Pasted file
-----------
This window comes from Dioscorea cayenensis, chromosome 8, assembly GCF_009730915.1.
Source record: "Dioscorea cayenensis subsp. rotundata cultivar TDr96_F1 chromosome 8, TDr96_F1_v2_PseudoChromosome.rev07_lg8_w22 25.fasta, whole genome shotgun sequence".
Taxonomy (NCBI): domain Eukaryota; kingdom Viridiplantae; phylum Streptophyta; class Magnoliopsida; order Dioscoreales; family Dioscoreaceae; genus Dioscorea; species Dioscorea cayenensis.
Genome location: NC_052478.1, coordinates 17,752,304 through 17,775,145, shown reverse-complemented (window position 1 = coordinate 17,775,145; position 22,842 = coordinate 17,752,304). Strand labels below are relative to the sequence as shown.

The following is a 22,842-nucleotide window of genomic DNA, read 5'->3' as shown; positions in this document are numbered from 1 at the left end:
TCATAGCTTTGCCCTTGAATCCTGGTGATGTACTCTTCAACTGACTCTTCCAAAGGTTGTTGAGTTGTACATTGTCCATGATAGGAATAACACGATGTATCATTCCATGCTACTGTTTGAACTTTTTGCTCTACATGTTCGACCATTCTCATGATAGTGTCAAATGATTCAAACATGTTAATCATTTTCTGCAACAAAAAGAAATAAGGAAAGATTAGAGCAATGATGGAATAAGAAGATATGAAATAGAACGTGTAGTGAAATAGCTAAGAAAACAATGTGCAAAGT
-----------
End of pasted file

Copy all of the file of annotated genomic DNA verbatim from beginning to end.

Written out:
This window comes from Dioscorea cayenensis, chromosome 8, assembly GCF_009730915.1.
Source record: "Dioscorea cayenensis subsp. rotundata cultivar TDr96_F1 chromosome 8, TDr96_F1_v2_PseudoChromosome.rev07_lg8_w22 25.fasta, whole genome shotgun sequence".
Taxonomy (NCBI): domain Eukaryota; kingdom Viridiplantae; phylum Streptophyta; class Magnoliopsida; order Dioscoreales; family Dioscoreaceae; genus Dioscorea; species Dioscorea cayenensis.
Genome location: NC_052478.1, coordinates 17,752,304 through 17,775,145, shown reverse-complemented (window position 1 = coordinate 17,775,145; position 22,842 = coordinate 17,752,304). Strand labels below are relative to the sequence as shown.

The following is a 22,842-nucleotide window of genomic DNA, read 5'->3' as shown; positions in this document are numbered from 1 at the left end:
TCATAGCTTTGCCCTTGAATCCTGGTGATGTACTCTTCAACTGACTCTTCCAAAGGTTGTTGAGTTGTACATTGTCCATGATAGGAATAACACGATGTATCATTCCATGCTACTGTTTGAACTTTTTGCTCTACATGTTCGACCATTCTCATGATAGTGTCAAATGATTCAAACATGTTAATCATTTTCTGCAACAAAAAGAAATAAGGAAAGATTAGAGCAATGATGGAATAAGAAGATATGAAATAGAACGTGTAGTGAAATAGCTAAGAAAACAATGTGCAAAGT